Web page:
‘The Skin of Color’

Dr Ana Maria

By Santhosh Muthalath — Dr Ana Maria loves the opportunity to make a difference in people’s lives by enhancing the health appearance of their skin. She is of the view that there is a lot of science in dermatology combined with some measure of art. Dermatology, sometimes referred as “the young daughter of medicine”, is so much more than a skin game. Dr Ana is a Dermatologist at the Sultan Qaboos University Hospital who co-edited the second edition of the award-winning Dermatology textbook “Taylor and Kelly’s Dermatology for Skin of Color”.
This volume is an update of the complete textbook of dermatologic science and practice focusing on the care of patients with pigmented skin, originally written by Paul Kelly and Susan Taylor. The book mainly focuses on patient care for moderate to heavily pigmented skin. It contains chapters by distinguished authors that focus on special populations, most particularly Africans, Arabs, Asians, Native Americans and people in various stages of life such as geriatric, pregnant, paediatric and adolescent patients. The volume also covers cosmetology, folk remedies and over the counter treatment chapters with a variety of more than 900 full-coloured photographs. The book offers an ample comprehensive coverage in surgical, medical and cosmetic treatment. It will certainly supplement deep understanding in different beliefs, cultural habits, practices and usage of alternative medicines by the patients of diverse backgrounds.
Dr Ana, was born in Cuba where she finished her medical education. She has been living in Oman for the past 25 years and has obtained Omani nationality. Dr Ana says that she is indebted to her co-author Prof Arthur Paul Kelly, a graduate of Brown University and Howard University College of Medicine, who was a leader and professor in Dermatology field and gave emphasis on treatment of Skin of Color. For 35 years, he had served as Chief in Division of Dermatology, King/Drew Medical Center, and Clinical Professor of Dermatology at UCLA, in  the United States. He had trained over a 100 Dermatology residents while working as a prolific writer, speaker, researcher and lecturer in Skin of Color. During the last five years of his life, Prof Kelly was a Fulbright scholar and a Scholar-in Residence with his Epidemiology and Genetics Keloid research project at the College of Medicine & Health Sciences, Sultan Qaboos University.
884481Her  association with Prof Kelly eventually morphed into a dynamic partnership working on the “Epidemiology and Genetics of Keloids” research and in national and international levels. “I was invited and encouraged to become a co-editor of the 2nd edition due to my experience, dedication, and academic interest in Skin of Color, along with my highly-esteemed colleagues, Dr Susan C Taylor, main editor and Dr Henry Lim, both internationally recognised giants in Dermatology field. I am very much honoured to take this opportunity of sharing with Prof Kelly as a friend, colleague, researcher, and co-editor of this textbook. Prof Paul Kelly, unfortunately passed away in Muscat in May 2014 due to complications of Parkinson Disease”, she added.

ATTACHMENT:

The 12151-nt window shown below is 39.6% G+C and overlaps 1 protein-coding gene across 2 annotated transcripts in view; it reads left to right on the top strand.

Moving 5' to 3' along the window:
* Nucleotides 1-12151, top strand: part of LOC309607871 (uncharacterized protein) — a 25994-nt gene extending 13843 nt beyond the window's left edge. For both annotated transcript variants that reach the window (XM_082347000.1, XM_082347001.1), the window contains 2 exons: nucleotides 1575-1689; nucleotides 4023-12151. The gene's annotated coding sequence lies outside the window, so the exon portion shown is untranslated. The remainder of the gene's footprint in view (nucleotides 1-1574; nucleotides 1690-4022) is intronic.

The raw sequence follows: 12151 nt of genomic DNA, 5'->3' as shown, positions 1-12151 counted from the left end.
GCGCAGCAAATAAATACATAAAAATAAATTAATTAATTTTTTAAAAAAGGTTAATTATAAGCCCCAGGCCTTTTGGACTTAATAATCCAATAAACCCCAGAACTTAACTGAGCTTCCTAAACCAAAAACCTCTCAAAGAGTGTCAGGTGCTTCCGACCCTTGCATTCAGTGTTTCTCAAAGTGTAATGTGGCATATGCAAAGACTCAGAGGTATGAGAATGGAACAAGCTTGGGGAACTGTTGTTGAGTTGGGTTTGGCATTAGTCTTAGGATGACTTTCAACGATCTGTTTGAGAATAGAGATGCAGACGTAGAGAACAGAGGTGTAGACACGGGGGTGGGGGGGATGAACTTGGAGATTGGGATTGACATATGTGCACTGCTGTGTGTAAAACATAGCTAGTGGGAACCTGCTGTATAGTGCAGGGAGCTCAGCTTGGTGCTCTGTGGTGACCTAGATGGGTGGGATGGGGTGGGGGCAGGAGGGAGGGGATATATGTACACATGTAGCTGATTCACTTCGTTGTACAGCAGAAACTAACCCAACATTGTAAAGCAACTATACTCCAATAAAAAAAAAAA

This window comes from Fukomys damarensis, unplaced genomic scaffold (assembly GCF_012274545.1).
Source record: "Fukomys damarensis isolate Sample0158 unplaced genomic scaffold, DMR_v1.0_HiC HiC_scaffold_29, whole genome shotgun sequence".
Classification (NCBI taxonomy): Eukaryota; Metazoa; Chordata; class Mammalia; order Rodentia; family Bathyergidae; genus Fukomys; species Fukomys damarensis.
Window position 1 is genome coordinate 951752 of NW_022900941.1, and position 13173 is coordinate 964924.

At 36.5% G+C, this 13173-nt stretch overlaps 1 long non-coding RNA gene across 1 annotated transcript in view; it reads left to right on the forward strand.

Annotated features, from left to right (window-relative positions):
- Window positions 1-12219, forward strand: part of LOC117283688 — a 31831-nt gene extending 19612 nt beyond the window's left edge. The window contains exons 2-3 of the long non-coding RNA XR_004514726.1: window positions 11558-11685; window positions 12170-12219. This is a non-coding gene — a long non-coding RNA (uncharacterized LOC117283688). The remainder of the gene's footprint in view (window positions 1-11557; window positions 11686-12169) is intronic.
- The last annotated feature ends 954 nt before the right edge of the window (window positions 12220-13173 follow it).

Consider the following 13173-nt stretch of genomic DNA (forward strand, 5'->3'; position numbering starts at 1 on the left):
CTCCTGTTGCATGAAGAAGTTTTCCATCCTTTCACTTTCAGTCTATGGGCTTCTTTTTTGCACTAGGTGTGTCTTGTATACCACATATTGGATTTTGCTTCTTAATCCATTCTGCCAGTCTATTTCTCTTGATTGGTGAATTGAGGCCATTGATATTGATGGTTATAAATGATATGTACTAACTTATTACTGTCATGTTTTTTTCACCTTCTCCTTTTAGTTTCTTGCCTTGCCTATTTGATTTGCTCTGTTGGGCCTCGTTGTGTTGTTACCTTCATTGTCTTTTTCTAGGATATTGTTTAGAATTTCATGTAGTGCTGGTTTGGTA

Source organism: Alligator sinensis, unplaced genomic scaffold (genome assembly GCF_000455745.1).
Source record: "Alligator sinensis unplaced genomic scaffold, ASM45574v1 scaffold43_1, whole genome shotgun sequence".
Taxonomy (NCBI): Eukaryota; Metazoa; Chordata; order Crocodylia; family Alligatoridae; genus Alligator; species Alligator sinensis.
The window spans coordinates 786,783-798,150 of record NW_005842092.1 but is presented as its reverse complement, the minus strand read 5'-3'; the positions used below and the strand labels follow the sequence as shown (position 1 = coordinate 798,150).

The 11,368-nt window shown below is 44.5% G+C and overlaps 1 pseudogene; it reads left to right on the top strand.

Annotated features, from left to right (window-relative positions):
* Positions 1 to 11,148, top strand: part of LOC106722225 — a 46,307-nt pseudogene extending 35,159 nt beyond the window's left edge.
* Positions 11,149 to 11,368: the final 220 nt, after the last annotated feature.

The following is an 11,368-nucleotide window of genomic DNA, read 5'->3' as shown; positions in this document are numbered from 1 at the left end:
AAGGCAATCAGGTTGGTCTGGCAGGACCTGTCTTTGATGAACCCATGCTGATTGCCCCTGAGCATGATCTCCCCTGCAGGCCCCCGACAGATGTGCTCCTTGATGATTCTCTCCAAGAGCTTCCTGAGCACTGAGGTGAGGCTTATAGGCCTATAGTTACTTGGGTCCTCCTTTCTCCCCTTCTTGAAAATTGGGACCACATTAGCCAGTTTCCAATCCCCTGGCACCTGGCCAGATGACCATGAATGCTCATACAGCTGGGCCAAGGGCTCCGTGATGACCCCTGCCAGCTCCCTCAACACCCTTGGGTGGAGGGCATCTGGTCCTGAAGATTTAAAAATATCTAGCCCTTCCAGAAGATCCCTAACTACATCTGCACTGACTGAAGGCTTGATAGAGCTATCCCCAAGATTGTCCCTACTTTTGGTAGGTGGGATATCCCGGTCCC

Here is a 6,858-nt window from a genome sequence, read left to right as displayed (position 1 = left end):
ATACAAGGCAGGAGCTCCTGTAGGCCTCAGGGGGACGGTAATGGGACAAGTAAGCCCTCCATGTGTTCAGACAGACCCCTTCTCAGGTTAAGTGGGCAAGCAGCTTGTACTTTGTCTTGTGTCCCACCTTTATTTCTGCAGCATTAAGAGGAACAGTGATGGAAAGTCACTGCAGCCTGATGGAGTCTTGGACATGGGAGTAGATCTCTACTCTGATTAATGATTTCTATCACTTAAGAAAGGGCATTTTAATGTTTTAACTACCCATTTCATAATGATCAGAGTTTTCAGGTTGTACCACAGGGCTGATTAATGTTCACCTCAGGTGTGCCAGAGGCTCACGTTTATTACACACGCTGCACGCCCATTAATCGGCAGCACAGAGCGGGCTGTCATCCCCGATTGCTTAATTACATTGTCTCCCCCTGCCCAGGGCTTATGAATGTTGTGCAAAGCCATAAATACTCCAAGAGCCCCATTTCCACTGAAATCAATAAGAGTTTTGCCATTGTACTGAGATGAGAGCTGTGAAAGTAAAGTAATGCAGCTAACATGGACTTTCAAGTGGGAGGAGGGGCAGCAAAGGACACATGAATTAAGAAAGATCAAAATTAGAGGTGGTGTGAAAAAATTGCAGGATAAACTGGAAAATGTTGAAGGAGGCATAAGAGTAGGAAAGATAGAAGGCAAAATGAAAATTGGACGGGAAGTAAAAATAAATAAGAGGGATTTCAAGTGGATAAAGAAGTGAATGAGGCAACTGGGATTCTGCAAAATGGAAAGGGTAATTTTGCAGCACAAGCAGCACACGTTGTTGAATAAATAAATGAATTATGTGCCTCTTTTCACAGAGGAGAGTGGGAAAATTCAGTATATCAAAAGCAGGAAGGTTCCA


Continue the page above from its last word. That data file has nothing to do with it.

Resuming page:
Dr Ana has been practicing as a professional dermatologist for more than 22 years.  Her first tenure in Oman was in the Dermatology Department at Sultan Qaboos Hospital in Salalah, followed by in Al Nahdha Hospital, Muscat and from 2008 till date in Sultan Qaboos University Hospital. She also served as General Secretary of Oman Dermatology Society and actively involved in various associations, society and board like Oman Medical Association, Skin of Color Society, and Oman Medical Specialty Board (OMSB).
On asking about one of the common skin diseases in Oman, Dr Ana mentioned Atopic Dermatitis (AD) or Eczema within the paediatric age group. “Atopic Dermatitis (AD) is one of the most common chronic inflammatory, relapsing and itchy childhood dermatosis that affects approximately 5-20 per cent of children worldwide and with an increasing worldwide prevalence. Genetic, environmental, and cultural factors are more probably the contributors to differences in the prevalence of AD in skin of colour populations compared with lighter-skinned individuals of European descent”, she said.  AD is a mild to severely itchy skin disorder with a huge social and psychological distressing impact till the levels of affecting the quality of life of patients and patient’s family.
“From medical point of view, children with Atopic Dermatitis are advised to avoid spending long time shower and hot water bath; rather bathing should be limited to less than 5 minutes with warm or lukewarm water. Limiting the usage of soap and avoiding harsh soaps and detergents may also help to control the symptoms. The patients should avoid vigorous scrubbing; and use cotton clothes instead of polyester or nylon fabrics”, Dr Ana said.